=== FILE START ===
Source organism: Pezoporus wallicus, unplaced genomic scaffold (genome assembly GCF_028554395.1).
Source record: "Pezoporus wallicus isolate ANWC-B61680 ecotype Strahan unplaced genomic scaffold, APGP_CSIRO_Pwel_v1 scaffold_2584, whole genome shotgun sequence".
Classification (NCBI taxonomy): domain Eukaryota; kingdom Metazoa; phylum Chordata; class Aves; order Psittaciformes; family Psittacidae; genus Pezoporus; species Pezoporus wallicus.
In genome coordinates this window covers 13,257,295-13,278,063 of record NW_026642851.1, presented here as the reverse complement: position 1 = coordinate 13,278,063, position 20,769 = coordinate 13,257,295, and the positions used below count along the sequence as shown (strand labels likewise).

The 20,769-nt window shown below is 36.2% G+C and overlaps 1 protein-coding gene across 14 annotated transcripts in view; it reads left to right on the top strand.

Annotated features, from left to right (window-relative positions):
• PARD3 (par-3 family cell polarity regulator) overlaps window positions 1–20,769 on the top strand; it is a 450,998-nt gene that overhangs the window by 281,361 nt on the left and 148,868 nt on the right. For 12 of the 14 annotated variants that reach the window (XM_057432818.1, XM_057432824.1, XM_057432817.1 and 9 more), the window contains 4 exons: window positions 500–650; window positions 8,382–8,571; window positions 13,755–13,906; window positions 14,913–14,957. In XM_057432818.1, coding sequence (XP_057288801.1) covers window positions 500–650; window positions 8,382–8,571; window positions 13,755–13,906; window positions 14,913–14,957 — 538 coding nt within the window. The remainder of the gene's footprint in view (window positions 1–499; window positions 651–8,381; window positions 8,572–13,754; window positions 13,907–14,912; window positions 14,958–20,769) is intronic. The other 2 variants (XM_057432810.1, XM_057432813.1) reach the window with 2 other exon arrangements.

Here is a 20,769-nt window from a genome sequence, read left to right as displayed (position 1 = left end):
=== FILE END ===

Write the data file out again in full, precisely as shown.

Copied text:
Source organism: Pezoporus wallicus, unplaced genomic scaffold (genome assembly GCF_028554395.1).
Source record: "Pezoporus wallicus isolate ANWC-B61680 ecotype Strahan unplaced genomic scaffold, APGP_CSIRO_Pwel_v1 scaffold_2584, whole genome shotgun sequence".
Classification (NCBI taxonomy): domain Eukaryota; kingdom Metazoa; phylum Chordata; class Aves; order Psittaciformes; family Psittacidae; genus Pezoporus; species Pezoporus wallicus.
In genome coordinates this window covers 13,257,295-13,278,063 of record NW_026642851.1, presented here as the reverse complement: position 1 = coordinate 13,278,063, position 20,769 = coordinate 13,257,295, and the positions used below count along the sequence as shown (strand labels likewise).

The 20,769-nt window shown below is 36.2% G+C and overlaps 1 protein-coding gene across 14 annotated transcripts in view; it reads left to right on the top strand.

Annotated features, from left to right (window-relative positions):
• PARD3 (par-3 family cell polarity regulator) overlaps window positions 1–20,769 on the top strand; it is a 450,998-nt gene that overhangs the window by 281,361 nt on the left and 148,868 nt on the right. For 12 of the 14 annotated variants that reach the window (XM_057432818.1, XM_057432824.1, XM_057432817.1 and 9 more), the window contains 4 exons: window positions 500–650; window positions 8,382–8,571; window positions 13,755–13,906; window positions 14,913–14,957. In XM_057432818.1, coding sequence (XP_057288801.1) covers window positions 500–650; window positions 8,382–8,571; window positions 13,755–13,906; window positions 14,913–14,957 — 538 coding nt within the window. The remainder of the gene's footprint in view (window positions 1–499; window positions 651–8,381; window positions 8,572–13,754; window positions 13,907–14,912; window positions 14,958–20,769) is intronic. The other 2 variants (XM_057432810.1, XM_057432813.1) reach the window with 2 other exon arrangements.

Here is a 20,769-nt window from a genome sequence, read left to right as displayed (position 1 = left end):